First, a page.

|Horace and Concetta Carter, parents of Marti Carter (Rulli)|
On my 12th birthday I attended my mother's funeral. I've been able to enjoy birthdays since, as I know it would only anger my mom if I didn't celebrate her life instead of mourning her death. I remember little about my father, but clearly recall the day he taught me how to properly put on socks. I was not exactly "fatherless" because my Uncle Jim lived with us and he was an awesome father figure. He graduated Girard College and instilled in me the will to learn and to be a decent person. He taught me the importance of morals. He also taught me to never back down from what I believe is meaningful. My mom taught me how to enjoy the simple things in life, and to never forget that the simple things are usually the most gratifying in the entire scheme of things.
Anniversaries of losing loved ones are sometimes difficult. I rarely talk about those anniversaries, but today was different. It was the exact weather today of the morning I awakened and went to school to my 6th grade classroom and told a fellow student that my mom was home and in pain. I worried about her all day. After school, walking down the street from the bus stop with my twin brother, I was hoping my mom would be feeling better by the time I'd walk in the door. Then I saw the ambulance in the driveway. My mom was already inside of it so I didn't get to see her or to say anything to her. My last recall was of her lying on the sofa in the living room in the morning, and she was moaning. She died that night at 11:10 pm. After her funeral, I hoped to be able to live in the home I'd grown up in, and that we'd go on as best we could without her, but just two weeks later, my Uncle Jim also passed away. My twin, Jimmy, and I were truly orphaned. My oldest half brother took us in.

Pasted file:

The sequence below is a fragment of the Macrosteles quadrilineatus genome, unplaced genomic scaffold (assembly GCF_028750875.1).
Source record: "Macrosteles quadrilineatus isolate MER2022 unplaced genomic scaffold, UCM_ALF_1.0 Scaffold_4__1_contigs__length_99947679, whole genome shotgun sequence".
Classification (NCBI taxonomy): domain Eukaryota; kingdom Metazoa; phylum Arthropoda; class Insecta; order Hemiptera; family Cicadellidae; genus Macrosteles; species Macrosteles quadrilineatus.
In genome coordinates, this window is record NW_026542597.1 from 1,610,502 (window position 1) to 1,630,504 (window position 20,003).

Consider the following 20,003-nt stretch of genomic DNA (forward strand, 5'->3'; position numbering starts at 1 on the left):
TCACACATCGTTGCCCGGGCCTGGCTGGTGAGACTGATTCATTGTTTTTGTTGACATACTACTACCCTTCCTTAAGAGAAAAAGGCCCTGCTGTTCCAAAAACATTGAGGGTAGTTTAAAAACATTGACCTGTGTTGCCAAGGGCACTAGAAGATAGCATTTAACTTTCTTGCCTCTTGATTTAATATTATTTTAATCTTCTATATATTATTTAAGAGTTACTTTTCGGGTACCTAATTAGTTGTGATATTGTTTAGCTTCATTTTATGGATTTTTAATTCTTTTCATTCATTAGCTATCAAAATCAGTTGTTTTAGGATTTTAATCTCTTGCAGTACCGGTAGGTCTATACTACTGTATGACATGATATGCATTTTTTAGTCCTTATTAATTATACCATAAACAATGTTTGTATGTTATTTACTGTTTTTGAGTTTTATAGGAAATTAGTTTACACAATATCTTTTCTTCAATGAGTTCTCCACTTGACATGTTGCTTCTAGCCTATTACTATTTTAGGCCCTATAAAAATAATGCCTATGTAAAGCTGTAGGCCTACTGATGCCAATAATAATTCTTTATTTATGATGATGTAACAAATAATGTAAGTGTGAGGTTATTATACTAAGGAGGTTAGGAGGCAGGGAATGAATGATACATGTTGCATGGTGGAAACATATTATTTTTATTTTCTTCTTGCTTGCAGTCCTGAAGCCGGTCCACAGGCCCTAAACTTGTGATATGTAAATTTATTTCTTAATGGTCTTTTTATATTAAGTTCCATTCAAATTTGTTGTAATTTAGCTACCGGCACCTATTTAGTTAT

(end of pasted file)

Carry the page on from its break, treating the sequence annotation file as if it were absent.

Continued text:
Life did go on, but I've always been aware of Oct. 17 being a day that was so damn hard. Losing a mother is the hardest thing at ANY age, and sometimes even harder on adults who lose parents because there is so much more to remember, so much more time to miss. But losing a mother at a tender age makes you cling to the short time you did have, and you try harder to remember every morsel you can.
My father was a carpenter, and my mother was a waitress who bought into owning a restaurant shortly before she died. They were not stars or celebrities. They were Mom and Dad.
We, as fans of Natalie Wood, miss her celebrity and talent. She was so much fun to watch -- she was an interesting, shining star. And most of us who "talk" here also have the capability to transcend fanhood. We see Natalie as a woman, a person, a mother of two birth daughters she never got to see grow up and become women. They missed having their mother for all those special and important events and pinnacles in life.
This is a public blog all of my personal friends and family as well as strangers can see (hard to not be truthful when you face people daily), but for people who do not know me, there may exist doubt of how I feel about Natalie's daughters. I was in their position. I know how they felt losing their mother at such young ages. I know how painful moments in life must have been for them. I also strongly feel that had a proper investigation been conducted into Natalie's death, they possibly would feel more free to celebrate their mother's life. I know they miss her. I know it must be hell to have their mother's final hours talked about to this day, but I'm not the only one who has talked about it. Sam Kashner, who broke the stateroom argument in the news was not condemned. Suzanne Finstad, who established a valid timeline and brought so many questions to light was not condemned, but I take more heat. It's okay. I realize it's probably that way because the truth is sometimes unbearable, but the truth is also the only thing that will ease pain in the long run. I've embarrassed the authorities. They deserve it. They could admit they made mistakes: who doesn't make mistakes in a job?
I have not hurt Natalie's family. The tragic happenings on Thanksgiving weekend of 1981 is what hurt them, and I feel complete sympathy for them. The controversy, the lies, and the "mystery" are what cause added turmoil. After the way I was brought up, those lies are something I could never ignore. I posted this at 11:10 exactly because, well, I really felt my mother's presence all day today. RIP, Mom.